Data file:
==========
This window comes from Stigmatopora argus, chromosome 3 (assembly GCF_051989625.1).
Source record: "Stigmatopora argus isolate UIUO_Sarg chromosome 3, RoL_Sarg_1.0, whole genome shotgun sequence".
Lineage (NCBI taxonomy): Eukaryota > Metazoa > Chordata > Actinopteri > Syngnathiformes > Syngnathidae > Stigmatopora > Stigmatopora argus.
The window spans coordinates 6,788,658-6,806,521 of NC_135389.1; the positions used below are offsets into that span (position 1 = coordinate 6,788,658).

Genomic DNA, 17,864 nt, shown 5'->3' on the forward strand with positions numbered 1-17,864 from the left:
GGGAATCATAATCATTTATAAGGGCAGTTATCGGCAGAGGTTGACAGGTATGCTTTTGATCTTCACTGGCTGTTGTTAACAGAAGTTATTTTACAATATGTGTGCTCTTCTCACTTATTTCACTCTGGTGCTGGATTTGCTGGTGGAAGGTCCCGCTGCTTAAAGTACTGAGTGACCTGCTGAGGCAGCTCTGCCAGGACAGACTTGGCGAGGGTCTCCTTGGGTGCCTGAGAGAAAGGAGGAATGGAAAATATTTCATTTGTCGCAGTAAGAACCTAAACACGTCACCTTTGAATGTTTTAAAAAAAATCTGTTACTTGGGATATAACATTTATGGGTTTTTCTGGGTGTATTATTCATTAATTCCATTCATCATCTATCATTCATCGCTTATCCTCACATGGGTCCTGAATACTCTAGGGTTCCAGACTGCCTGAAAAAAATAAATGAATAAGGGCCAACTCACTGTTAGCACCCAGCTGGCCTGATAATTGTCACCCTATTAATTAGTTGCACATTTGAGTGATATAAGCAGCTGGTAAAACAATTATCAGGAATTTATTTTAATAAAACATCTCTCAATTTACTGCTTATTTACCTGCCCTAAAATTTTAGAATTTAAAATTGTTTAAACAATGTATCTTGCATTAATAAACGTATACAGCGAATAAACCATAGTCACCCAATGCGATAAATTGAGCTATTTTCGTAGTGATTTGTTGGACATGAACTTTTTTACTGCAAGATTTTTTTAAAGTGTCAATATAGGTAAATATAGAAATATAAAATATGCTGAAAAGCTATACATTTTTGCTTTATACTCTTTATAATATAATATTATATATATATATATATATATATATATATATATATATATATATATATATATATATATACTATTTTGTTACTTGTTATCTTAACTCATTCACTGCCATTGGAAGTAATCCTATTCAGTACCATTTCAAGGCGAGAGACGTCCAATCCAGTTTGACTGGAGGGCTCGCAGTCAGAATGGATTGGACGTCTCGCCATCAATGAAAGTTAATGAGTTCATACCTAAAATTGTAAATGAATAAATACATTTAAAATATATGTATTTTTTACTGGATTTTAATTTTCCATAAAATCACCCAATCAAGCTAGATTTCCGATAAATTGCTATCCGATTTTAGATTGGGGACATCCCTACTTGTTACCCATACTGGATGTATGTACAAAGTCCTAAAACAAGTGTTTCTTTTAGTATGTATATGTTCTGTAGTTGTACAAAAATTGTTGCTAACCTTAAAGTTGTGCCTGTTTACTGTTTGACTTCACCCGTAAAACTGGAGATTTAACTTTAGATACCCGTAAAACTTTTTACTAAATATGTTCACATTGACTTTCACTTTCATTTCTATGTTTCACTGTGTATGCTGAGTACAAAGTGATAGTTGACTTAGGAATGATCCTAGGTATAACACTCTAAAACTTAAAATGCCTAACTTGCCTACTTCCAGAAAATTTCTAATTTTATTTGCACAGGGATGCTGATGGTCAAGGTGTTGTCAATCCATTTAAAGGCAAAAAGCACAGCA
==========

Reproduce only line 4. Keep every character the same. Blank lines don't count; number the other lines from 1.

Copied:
The window spans coordinates 6,788,658-6,806,521 of NC_135389.1; the positions used below are offsets into that span (position 1 = coordinate 6,788,658).